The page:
Clinical evaluation: Chinese patients

      Probands and other family members were ascertained primarily at Peking Union Medical College Hospital (Beijing, China). Medical and family histories were recorded. Detailed ophthalmologic examinations, including visual acuity, color vision test (pseudoisochromatic plates and D-15 color plates), slit lamp biomicroscopy, tonometry, and dilated ophthalmoscopy, were conducted. Macular structure was examined with optical coherence tomography (OCT) (3D OCT-2000 Spectral Domain; Topcon, Tokyo, Japan). Autofluorescence images (HRA 1; Heidelberg Engineering, Heidelberg, Germany) were obtained. Full-field electroretinograms (ERGs) were obtained (RetiPort ERG system; Roland Consult, Wiesbaden, Germany) in selected patients. The method was performed in concordance with the International Society for Clinical Electrophysiology of Vision standard protocol.
      Diagnosis of STGD was based on clinical manifestations. Written informed consent was obtained from participants or their guardians. Genomic DNA was isolated from peripheral leukocytes using a commercial kit (QIAamp Blood Midi Kit; Qiagen, Hilden, Germany) according to the manufacturer’s protocol. This study was approved by the institutional review board of Peking Union Medical College Hospital and adhered to the tenets of the Declaration of Helsinki and the Guidance on Sample Collection of Human Genetic Diseases by the Ministry of Public Health of China.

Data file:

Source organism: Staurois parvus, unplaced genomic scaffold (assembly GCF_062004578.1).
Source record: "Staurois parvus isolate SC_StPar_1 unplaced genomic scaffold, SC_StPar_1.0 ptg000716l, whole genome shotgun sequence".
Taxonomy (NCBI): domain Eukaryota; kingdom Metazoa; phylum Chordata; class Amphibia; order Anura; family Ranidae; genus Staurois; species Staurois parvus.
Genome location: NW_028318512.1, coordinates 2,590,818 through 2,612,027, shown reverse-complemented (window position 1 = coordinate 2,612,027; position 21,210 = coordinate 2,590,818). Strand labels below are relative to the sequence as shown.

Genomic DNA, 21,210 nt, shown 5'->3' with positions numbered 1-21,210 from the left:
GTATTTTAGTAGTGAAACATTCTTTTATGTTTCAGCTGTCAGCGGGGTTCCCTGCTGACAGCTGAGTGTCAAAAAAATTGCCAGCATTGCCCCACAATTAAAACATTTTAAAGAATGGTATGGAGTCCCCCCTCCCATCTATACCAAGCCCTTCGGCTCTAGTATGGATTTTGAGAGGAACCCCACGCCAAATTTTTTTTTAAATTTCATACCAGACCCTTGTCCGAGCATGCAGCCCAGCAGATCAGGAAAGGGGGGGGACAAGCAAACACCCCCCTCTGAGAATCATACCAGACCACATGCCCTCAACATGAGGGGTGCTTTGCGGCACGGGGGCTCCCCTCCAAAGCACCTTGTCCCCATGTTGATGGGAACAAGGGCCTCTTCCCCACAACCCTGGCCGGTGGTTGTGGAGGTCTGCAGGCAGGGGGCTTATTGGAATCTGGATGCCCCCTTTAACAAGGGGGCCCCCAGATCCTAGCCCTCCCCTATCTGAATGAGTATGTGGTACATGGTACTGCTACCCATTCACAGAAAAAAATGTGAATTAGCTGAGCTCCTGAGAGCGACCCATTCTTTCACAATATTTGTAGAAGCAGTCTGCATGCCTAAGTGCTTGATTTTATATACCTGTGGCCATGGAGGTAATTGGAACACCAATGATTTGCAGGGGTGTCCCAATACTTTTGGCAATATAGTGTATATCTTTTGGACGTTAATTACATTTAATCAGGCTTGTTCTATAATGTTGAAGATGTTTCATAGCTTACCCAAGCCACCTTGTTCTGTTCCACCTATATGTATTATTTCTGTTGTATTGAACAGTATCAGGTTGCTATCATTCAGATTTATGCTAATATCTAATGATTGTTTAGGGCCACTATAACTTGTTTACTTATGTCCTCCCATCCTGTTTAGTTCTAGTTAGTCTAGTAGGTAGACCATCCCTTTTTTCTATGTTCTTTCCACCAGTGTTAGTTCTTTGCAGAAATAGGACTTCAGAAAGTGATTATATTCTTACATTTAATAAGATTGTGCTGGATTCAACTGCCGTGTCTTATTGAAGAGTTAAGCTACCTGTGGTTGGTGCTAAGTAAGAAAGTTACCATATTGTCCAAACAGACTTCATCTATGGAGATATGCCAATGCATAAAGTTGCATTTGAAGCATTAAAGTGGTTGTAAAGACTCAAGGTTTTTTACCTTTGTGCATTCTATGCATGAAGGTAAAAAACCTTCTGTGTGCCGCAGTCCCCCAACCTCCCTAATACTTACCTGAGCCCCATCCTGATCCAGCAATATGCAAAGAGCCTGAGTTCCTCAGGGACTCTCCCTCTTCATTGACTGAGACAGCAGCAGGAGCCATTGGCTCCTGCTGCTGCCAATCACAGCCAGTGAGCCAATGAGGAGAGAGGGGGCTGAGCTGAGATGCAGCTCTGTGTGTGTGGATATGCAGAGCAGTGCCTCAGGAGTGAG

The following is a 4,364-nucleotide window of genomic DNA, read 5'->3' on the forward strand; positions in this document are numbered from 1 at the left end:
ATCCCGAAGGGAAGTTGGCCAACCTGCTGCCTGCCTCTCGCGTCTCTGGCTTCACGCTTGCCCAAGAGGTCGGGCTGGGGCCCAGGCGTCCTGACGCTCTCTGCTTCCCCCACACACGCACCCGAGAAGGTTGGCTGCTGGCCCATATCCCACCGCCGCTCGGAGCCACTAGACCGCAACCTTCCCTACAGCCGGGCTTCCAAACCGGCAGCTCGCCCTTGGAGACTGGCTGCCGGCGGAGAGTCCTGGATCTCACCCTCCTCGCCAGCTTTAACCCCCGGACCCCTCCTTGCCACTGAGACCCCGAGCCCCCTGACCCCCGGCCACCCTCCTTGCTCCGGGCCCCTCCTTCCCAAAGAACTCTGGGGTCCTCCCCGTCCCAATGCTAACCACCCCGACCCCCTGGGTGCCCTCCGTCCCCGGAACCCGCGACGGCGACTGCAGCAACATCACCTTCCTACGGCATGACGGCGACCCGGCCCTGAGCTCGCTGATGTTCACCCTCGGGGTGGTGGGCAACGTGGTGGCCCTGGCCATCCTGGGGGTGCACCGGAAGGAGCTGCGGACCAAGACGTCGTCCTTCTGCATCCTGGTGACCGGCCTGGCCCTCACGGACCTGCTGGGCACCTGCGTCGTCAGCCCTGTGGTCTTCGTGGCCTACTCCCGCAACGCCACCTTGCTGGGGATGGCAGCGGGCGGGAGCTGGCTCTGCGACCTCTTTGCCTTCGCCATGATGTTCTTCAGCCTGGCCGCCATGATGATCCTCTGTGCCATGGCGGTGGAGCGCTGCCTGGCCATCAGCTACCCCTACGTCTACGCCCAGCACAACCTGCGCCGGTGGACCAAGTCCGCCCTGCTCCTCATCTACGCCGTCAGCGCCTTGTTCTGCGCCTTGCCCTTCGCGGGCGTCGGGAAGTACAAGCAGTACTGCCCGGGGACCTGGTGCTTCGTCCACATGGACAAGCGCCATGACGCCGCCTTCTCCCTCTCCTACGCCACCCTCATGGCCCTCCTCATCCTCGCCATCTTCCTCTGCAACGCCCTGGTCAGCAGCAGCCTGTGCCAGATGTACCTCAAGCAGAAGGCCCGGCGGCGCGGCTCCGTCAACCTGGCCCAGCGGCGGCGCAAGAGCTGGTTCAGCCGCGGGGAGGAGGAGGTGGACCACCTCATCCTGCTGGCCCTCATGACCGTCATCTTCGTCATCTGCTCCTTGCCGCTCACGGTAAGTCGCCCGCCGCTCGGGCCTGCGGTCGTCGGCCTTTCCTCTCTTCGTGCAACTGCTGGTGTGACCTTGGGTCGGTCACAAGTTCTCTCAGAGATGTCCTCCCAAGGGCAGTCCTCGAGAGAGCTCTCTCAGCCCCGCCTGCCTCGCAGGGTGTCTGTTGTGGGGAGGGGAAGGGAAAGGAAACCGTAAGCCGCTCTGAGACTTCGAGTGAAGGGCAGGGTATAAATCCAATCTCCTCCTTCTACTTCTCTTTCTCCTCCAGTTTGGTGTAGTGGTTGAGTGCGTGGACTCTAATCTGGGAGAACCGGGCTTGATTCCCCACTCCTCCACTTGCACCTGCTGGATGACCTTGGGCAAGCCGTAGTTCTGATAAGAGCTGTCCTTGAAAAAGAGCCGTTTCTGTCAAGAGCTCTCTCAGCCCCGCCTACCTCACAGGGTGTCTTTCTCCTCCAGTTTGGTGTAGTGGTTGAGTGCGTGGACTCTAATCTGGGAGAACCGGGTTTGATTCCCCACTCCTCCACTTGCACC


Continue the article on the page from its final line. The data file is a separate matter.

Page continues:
Clinical evaluation: Canadian patients

      All patients were seen at Montreal Children’s Hospital McGill Ocular Genetics Laboratory and informed consent was obtained. All patients underwent a detailed history, pedigree analysis, and detailed eye examinations, including best-corrected visual acuity using projected Snellen charts, near vision, slit lamp biomicroscopy, and dilated retinal exams. In vivo retinal imaging was performed using a Heidelberg OCT device (Heidelberg Engineering), followed by fundus autofluorescence (FAF); because imaging began in 2009, some patients did not receive this testing until after their molecular diagnosis was confirmed. Kinetic fields were measured by Goldmann perimetry. In selected patients we obtained International Society for Clinical Electrophysiology of Vision standard ERGs and multifocal ERGs (Diagnosys, Boston, MA). Clinical diagnosis of STGD was made when the patient, usually a child, developed central visual acuity loss with an atrophic maculopathy with or without flecks. Peripheral blood was collected in lavender-top (EDTA) tubes for DNA extraction.